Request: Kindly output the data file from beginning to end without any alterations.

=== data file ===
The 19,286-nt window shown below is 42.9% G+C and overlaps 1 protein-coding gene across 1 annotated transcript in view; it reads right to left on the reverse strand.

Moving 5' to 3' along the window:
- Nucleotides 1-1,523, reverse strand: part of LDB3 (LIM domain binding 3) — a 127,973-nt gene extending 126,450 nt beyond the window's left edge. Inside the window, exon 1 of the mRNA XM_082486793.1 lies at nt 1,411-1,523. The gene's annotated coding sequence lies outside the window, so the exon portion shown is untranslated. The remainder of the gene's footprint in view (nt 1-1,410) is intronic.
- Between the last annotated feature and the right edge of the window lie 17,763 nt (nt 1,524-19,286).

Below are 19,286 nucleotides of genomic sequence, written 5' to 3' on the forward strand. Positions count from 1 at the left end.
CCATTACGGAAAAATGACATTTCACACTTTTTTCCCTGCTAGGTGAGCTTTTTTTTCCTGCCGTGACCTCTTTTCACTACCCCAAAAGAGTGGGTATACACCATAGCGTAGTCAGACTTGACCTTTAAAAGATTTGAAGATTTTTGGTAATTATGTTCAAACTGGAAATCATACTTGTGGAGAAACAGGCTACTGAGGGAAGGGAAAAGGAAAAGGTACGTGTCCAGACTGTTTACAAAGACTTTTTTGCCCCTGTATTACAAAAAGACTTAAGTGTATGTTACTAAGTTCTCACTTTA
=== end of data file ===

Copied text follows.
The 19,286-nt window shown below is 42.9% G+C and overlaps 1 protein-coding gene across 1 annotated transcript in view; it reads right to left on the reverse strand.

Moving 5' to 3' along the window:
- Nucleotides 1-1,523, reverse strand: part of LDB3 (LIM domain binding 3) — a 127,973-nt gene extending 126,450 nt beyond the window's left edge. Inside the window, exon 1 of the mRNA XM_082486793.1 lies at nt 1,411-1,523. The gene's annotated coding sequence lies outside the window, so the exon portion shown is untranslated. The remainder of the gene's footprint in view (nt 1-1,410) is intronic.
- Between the last annotated feature and the right edge of the window lie 17,763 nt (nt 1,524-19,286).

Below are 19,286 nucleotides of genomic sequence, written 5' to 3' on the forward strand. Positions count from 1 at the left end.
CCATTACGGAAAAATGACATTTCACACTTTTTTCCCTGCTAGGTGAGCTTTTTTTTCCTGCCGTGACCTCTTTTCACTACCCCAAAAGAGTGGGTATACACCATAGCGTAGTCAGACTTGACCTTTAAAAGATTTGAAGATTTTTGGTAATTATGTTCAAACTGGAAATCATACTTGTGGAGAAACAGGCTACTGAGGGAAGGGAAAAGGAAAAGGTACGTGTCCAGACTGTTTACAAAGACTTTTTTGCCCCTGTATTACAAAAAGACTTAAGTGTATGTTACTAAGTTCTCACTTTA